The Member of Parliament (MPs) have given the Central Bank of Kenya (CBK) express powers to control lending rates of digital mobile lenders.
The MPs under a proposed Central Bank Amendment Bill 2021 have offered CBK regulatory powers to control mobile loaning apps products, management, and sharing of borrower information.
The Bill also comes amid complaints that digital lenders do not provide full information to borrowers on pricing, punishment for defaults, and recovery of unpaid loans.
Digital lenders have been accused of abusing personal information collected from defaulters to bombard relatives and friends with messages regarding the default and asking third parties to enforce repayment.
The push to control the activities of digital lenders comes more than a year after Kenya removed the legal cap on commercial lending rates.
The subsequent credit crunch triggered an appetite for digital loans, attracting unregulated microlenders in response to the growth in demand for quick loans.
The parliamentary committee on Finance and National Planning approved the Central Bank Amendment Bill 2021 and added a clause that gives the CBK powers to price interest rates for digital loans.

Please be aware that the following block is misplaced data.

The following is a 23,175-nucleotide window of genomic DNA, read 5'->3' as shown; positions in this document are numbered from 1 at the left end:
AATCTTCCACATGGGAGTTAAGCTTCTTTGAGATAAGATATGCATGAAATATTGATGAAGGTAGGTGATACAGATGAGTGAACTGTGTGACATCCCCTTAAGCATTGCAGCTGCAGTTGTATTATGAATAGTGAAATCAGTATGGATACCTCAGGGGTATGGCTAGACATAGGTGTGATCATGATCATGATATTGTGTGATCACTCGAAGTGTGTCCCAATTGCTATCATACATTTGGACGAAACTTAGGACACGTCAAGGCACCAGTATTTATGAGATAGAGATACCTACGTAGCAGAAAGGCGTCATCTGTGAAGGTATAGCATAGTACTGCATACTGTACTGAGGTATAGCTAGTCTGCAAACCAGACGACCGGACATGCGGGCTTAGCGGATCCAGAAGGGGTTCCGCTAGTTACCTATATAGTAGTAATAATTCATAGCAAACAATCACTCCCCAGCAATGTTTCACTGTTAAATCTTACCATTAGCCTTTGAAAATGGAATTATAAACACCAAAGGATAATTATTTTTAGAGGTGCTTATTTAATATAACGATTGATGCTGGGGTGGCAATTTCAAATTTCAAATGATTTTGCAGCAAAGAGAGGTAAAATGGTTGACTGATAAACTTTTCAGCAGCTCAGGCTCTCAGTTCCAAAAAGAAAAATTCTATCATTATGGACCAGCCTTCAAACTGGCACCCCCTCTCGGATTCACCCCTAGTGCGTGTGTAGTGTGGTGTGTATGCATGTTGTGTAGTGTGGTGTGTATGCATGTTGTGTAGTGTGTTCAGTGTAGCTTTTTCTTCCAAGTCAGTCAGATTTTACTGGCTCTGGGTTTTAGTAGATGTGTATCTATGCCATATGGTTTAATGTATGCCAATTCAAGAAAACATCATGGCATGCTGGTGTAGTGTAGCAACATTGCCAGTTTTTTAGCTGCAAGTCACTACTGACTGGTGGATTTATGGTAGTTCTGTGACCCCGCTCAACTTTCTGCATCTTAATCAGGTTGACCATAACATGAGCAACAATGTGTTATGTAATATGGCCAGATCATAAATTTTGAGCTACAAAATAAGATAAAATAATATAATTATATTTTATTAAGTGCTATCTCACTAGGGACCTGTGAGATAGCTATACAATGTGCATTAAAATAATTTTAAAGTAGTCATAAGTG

Now, the key aim of the government-backed Central Bank of Kenya (Amendment) Bill, 2021, which seeks to empower the banking regulator to supervise digital lenders for the first time, is to curb the steep digital lending rates that have plunged many borrowers into a debt trap as well as predatory lending.
The Bill was initially silent on the lending rates, only stating that the digital lenders were to play under the same rules as commercial banks that seek the CBK’s nod for new products and pricing that includes loan charges.
The report of the committee is now before Parliament for debate and approval ahead of it becoming law.
“The committee has explicitly granted CBK powers to determine pricing parameters. This will ensure that CBK does not necessarily set the lending rate but rather provide parameters within which digital credit providers shall set the cost of credit,” Kevin Mutiso, chairman of Digital Lenders Association of Kenya (DLAK) said.
Tens of unregulated microlenders have invested in Kenya’s credit market in response to the growth in demand for quick loans.
Their proliferation has saddled borrowers with high interest rates, which rise up to 520 percent when annualized, leading to mounting defaults and an ever-ballooning number of defaulters.
From having little or no access to credit, many Kenyans now find they can get loans in minutes via their mobile phones.
The CBK says borrowers tapping digital loans from unregulated lenders grew from 200,000 in 2016 to more than two million in 2019.